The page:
It was only a few weeks ago we were in France ambling along a few canals.
As you may like to do when the sun is shining in the countryside of France, with its many small towns with canal ways.
As we wandered down past the boats, “an old geezer“, as he liked to describe himself as our conversation progressed, popped his head from out of one of the canal boats.
Speaking in French, he inquired “Puis-Je vous aider, Monsieur?”, To which we replied, “Bonjour, we are just admiring the boats”, then he said in a broad cockney accent, “That’s alright, mate”. After further dialogue, he proudly exclaimed that he had a couple of kiwi friends.
Must be a badge for that achievement somewhere!
Then he let us know, in between laughs, when he saw a kiwi flag another one would be brought out. An Aussie one. With even more glee, he chortled, “They all hated it, I love to stir the buggers”.
This conversation carried on to why he and his wife were still in France and apparently in the wettest region of France. It was due to workers draining the canal. As this required him to move his boat out further, there are far more technical reasons for this which I won’t elaborate on. To cut a long story short, he and his wife have a motorhome parked up beside his boat which they use to head on over to a Portugal for the wintertime. He stated his Spain experience is always a quick one as it was too expensive to loiter around in. With commodities nearly as pricey as France, he informed us.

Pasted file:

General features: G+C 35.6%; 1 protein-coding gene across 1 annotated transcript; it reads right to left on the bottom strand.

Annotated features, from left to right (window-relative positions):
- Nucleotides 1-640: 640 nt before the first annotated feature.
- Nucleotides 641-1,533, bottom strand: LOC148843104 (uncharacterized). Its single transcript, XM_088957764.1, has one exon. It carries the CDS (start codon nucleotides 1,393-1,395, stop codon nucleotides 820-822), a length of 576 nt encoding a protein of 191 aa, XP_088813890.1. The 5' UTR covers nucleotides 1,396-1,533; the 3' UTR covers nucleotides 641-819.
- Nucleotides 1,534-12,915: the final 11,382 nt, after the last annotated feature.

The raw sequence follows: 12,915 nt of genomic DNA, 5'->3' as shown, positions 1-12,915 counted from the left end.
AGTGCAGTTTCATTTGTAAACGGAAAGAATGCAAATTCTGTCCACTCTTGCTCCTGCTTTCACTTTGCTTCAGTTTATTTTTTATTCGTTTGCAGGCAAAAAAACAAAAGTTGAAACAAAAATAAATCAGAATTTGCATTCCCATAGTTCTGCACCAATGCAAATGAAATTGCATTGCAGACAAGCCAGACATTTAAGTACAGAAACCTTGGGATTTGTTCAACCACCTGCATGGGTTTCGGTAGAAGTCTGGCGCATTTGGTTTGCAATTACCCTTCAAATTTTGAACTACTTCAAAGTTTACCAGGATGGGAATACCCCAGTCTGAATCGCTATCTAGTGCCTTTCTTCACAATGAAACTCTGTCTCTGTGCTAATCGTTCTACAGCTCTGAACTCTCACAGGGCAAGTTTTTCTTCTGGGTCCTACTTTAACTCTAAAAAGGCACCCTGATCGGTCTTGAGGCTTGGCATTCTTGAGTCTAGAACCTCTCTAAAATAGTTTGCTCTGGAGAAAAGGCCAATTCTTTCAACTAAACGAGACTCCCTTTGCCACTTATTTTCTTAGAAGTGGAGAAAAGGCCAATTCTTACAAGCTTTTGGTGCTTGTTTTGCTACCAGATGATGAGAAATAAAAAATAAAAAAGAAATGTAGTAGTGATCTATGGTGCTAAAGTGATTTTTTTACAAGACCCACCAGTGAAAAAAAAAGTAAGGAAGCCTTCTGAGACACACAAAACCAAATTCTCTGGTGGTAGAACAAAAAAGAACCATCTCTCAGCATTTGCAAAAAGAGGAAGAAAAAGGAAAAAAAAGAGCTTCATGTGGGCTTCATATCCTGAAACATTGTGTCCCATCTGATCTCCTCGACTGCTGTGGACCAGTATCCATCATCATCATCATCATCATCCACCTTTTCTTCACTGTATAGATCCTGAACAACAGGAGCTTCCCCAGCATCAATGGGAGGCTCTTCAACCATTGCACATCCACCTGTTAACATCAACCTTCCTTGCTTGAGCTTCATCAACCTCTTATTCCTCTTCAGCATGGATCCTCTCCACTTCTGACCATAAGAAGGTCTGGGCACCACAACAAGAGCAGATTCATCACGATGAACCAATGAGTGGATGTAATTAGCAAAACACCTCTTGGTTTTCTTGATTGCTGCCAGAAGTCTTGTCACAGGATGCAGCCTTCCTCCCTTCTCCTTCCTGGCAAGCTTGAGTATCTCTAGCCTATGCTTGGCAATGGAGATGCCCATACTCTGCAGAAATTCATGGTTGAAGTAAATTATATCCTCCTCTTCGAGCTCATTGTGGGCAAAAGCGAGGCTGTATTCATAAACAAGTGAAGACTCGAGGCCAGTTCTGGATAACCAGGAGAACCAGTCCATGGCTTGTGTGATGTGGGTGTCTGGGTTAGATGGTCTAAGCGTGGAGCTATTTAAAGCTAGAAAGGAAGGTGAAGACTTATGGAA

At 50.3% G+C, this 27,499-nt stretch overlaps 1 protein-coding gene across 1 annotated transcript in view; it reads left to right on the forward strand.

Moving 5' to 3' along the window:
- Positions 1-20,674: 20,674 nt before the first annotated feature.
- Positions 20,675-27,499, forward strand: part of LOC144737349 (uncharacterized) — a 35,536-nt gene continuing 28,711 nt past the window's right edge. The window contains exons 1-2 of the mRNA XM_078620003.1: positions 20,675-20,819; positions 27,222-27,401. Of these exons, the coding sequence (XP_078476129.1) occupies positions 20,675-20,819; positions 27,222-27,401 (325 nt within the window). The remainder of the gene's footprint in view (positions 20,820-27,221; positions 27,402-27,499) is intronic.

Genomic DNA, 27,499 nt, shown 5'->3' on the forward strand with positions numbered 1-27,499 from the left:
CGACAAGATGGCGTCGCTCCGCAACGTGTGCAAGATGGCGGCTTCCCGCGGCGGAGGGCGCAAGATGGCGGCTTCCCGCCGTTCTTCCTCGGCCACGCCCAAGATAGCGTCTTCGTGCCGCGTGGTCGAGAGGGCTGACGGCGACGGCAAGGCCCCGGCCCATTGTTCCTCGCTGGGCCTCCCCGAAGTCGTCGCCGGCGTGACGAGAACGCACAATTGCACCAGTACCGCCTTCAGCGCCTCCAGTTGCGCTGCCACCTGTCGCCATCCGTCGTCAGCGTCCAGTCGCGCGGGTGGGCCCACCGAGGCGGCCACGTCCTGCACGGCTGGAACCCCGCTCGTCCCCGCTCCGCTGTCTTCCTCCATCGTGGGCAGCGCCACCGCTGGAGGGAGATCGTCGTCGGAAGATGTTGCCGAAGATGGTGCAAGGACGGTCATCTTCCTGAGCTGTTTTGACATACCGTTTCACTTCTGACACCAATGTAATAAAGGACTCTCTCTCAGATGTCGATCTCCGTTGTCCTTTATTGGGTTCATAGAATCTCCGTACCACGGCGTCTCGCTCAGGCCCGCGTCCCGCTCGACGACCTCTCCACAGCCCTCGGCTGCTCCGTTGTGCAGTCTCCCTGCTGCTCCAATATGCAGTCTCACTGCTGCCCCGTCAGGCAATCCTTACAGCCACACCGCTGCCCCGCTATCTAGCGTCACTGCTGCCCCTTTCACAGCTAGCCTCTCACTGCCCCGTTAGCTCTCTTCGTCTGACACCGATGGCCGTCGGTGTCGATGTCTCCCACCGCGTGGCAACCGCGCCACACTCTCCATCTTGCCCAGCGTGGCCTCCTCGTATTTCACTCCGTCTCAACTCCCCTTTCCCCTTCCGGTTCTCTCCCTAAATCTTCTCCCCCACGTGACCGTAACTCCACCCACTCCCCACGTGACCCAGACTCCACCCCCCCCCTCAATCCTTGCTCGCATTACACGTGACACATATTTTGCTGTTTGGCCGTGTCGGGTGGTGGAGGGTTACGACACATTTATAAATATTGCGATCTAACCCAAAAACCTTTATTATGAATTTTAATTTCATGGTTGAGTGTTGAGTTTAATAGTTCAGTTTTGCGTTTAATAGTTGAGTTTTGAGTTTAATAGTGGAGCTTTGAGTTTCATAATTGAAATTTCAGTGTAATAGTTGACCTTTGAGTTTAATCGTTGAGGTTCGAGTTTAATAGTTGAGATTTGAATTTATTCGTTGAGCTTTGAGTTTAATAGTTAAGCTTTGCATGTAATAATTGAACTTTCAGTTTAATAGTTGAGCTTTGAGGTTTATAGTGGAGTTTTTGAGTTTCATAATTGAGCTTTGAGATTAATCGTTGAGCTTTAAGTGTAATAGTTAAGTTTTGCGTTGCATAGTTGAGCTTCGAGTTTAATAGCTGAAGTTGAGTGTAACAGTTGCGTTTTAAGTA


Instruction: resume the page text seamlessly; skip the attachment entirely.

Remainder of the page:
There ended our conversation, it was time for Miss Dexter and us to head onto Moissac, where there were more “old geezers and their offsiders”, down on the canal.
Mossaic, which is a small town nestled in an epicurean fruit bowl, approximately 20kms from where we were housesitting. Dominated by orchards and Chasselas AOC grape vines. Where cultures mix from what appears to be from many corners of the world.
This small town is also renowned for its Romanesque Abbey, whose cloister and portal are classified as World Heritage Site. It was also the only building that was standing after “the big flood”, in the 1930’s, which destroyed most of the town.
From our admiration of the Abbey, we followed the signs to the canal to see what boats were there and if we were lucky enough to have another opportunity to meet a character who lives on the canal.
All in all, our mid-winter walk around very much a summer town, was enjoyable. Relaxing. Insightful. Here’s to us returning to this area to see it in all it’s glory after the wine has been harvested and a tasting is required to appreciate the sun go down on another productive day.